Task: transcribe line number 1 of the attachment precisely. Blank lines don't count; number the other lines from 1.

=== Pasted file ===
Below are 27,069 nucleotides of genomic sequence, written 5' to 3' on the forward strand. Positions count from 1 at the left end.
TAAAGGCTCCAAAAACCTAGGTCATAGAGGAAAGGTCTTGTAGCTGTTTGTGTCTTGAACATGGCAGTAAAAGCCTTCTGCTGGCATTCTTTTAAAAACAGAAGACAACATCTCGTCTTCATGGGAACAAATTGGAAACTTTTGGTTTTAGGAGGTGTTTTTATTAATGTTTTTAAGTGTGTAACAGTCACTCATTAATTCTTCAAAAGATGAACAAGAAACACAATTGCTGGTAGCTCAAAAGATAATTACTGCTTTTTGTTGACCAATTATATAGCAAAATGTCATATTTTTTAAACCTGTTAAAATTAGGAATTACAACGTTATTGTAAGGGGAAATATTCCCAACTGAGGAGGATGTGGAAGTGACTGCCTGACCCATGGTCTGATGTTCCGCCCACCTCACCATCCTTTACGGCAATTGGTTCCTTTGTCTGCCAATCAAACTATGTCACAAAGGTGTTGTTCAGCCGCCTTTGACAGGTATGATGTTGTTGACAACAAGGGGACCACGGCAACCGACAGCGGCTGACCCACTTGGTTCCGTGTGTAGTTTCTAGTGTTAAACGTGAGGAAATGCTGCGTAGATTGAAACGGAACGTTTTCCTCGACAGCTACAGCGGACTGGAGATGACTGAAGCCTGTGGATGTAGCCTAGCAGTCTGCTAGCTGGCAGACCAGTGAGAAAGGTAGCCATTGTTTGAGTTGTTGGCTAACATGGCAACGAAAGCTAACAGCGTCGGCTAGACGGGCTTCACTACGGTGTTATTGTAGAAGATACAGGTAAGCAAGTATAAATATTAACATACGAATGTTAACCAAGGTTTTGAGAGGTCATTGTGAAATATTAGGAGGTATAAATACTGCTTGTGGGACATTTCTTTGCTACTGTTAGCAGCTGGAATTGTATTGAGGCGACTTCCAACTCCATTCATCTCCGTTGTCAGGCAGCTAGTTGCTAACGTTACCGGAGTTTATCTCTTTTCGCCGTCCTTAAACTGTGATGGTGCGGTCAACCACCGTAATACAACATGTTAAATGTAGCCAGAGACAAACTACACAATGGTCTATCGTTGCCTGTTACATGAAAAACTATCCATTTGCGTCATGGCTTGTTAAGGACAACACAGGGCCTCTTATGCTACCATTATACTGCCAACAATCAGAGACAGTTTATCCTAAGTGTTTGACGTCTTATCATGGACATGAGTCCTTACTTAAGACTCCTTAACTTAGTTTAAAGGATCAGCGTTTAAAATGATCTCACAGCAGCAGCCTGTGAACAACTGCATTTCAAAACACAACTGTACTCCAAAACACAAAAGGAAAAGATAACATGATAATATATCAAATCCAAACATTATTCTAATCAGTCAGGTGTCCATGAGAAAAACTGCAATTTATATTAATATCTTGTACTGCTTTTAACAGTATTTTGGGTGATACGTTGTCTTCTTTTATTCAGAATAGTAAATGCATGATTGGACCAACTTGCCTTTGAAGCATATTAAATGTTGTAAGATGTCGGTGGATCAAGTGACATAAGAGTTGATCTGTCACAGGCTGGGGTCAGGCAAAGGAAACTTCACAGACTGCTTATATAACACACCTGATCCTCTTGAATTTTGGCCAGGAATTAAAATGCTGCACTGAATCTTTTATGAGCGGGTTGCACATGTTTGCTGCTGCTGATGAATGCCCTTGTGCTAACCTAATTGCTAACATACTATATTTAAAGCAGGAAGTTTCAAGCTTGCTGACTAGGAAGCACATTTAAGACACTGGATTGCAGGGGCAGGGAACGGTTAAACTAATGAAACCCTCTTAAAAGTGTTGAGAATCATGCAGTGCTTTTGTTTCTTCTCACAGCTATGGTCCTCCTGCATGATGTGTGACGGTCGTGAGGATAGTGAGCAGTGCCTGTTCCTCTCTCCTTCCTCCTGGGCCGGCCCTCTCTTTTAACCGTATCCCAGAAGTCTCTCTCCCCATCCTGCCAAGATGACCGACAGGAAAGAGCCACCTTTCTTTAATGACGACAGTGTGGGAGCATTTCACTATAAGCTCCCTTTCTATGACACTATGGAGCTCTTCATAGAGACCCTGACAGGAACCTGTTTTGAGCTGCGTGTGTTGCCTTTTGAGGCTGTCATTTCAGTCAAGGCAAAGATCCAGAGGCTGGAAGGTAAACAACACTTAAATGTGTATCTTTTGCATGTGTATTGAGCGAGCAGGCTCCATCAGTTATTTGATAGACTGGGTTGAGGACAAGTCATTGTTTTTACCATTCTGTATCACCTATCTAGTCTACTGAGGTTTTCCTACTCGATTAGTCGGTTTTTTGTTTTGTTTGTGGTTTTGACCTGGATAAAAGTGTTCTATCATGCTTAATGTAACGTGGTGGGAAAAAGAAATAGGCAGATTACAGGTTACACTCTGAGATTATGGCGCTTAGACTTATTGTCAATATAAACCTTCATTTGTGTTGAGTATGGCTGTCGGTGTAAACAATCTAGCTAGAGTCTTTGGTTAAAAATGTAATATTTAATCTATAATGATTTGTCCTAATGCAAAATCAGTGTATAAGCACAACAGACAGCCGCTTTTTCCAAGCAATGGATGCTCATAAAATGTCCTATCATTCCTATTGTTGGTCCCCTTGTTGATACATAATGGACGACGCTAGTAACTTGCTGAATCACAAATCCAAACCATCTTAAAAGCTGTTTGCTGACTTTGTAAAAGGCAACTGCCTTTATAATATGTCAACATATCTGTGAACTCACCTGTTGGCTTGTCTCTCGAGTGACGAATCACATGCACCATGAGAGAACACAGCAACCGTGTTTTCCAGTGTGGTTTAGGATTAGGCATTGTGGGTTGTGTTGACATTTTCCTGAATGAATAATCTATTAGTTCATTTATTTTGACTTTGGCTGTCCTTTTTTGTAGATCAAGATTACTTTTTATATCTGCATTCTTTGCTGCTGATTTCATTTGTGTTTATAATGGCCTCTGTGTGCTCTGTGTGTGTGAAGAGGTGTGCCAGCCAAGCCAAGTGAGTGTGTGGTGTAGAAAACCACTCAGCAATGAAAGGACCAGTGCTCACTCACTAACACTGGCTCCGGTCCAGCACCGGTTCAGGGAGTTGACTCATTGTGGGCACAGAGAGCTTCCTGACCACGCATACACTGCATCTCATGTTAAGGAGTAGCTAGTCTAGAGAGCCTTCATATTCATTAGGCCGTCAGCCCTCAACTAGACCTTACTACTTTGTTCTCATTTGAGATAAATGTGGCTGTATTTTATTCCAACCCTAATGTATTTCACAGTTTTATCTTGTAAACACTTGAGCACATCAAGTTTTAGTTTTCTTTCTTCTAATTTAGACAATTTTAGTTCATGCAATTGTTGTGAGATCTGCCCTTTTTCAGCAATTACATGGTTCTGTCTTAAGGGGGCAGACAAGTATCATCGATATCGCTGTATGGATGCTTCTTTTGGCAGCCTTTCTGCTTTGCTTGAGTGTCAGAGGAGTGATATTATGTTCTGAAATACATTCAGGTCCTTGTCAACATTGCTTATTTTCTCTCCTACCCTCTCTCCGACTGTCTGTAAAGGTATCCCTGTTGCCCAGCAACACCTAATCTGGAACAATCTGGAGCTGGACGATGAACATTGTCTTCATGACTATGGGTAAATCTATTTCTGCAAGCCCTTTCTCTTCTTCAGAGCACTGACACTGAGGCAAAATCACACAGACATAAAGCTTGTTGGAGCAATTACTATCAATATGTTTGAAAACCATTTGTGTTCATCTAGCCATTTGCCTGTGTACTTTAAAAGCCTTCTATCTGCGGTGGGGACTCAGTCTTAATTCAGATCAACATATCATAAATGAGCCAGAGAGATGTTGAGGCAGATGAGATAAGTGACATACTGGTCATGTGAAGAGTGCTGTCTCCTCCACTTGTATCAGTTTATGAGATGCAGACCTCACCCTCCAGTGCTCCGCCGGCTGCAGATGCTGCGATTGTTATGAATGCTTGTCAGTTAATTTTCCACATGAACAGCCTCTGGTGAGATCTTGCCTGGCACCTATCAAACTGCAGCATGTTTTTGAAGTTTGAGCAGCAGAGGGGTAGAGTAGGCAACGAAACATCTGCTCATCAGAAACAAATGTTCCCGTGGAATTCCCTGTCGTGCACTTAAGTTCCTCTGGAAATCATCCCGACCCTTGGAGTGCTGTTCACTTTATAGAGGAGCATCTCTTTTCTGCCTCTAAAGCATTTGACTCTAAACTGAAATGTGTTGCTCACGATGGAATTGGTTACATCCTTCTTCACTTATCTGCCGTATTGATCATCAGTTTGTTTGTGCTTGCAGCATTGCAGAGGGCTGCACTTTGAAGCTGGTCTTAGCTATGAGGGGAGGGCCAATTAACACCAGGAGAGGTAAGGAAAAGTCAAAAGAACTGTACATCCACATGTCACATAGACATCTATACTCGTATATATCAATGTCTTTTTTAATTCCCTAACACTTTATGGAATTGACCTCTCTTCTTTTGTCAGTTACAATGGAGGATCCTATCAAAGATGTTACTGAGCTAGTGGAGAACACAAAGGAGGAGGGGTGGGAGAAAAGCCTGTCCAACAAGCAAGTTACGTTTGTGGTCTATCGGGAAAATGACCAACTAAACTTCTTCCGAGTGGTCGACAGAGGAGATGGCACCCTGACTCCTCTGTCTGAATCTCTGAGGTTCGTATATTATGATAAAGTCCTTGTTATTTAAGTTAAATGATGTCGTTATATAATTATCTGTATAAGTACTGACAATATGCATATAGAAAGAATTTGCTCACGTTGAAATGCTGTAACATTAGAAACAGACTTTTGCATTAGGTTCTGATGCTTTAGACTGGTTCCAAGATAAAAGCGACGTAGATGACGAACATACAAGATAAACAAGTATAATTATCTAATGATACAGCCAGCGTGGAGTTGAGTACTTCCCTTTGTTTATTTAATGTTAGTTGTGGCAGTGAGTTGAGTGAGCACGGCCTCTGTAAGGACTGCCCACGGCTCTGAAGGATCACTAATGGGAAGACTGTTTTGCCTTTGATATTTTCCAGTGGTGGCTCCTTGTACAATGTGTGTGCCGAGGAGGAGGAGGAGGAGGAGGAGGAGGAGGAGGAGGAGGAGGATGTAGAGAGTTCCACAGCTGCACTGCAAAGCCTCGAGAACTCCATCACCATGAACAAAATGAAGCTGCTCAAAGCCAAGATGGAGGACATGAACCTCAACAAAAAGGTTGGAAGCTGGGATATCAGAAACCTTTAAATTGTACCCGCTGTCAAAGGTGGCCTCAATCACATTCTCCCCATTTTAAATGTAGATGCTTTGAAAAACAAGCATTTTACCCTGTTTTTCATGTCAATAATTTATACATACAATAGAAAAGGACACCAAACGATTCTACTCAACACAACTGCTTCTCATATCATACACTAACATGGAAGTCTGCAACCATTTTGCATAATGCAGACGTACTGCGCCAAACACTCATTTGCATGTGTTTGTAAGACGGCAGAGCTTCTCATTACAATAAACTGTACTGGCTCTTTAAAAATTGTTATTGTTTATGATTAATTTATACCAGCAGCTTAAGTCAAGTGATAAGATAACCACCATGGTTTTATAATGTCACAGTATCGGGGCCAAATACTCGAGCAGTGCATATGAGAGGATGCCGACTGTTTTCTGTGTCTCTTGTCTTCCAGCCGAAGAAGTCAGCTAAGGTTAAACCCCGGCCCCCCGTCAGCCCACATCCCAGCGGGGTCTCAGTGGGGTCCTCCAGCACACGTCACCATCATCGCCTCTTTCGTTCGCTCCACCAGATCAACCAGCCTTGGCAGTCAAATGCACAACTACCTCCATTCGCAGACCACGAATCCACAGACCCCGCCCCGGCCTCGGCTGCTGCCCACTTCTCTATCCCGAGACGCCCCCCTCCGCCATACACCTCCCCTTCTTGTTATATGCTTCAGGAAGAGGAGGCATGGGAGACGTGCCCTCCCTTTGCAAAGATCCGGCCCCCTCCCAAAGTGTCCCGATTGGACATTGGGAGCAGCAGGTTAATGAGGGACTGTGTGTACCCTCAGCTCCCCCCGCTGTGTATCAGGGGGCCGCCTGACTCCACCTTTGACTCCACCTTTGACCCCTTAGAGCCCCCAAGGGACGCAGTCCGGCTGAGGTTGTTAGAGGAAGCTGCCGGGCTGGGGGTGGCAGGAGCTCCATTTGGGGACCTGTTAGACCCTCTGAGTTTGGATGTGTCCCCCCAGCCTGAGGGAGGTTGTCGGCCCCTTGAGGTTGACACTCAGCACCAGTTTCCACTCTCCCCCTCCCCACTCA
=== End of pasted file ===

Below are 27,069 nucleotides of genomic sequence, written 5' to 3' on the forward strand. Positions count from 1 at the left end.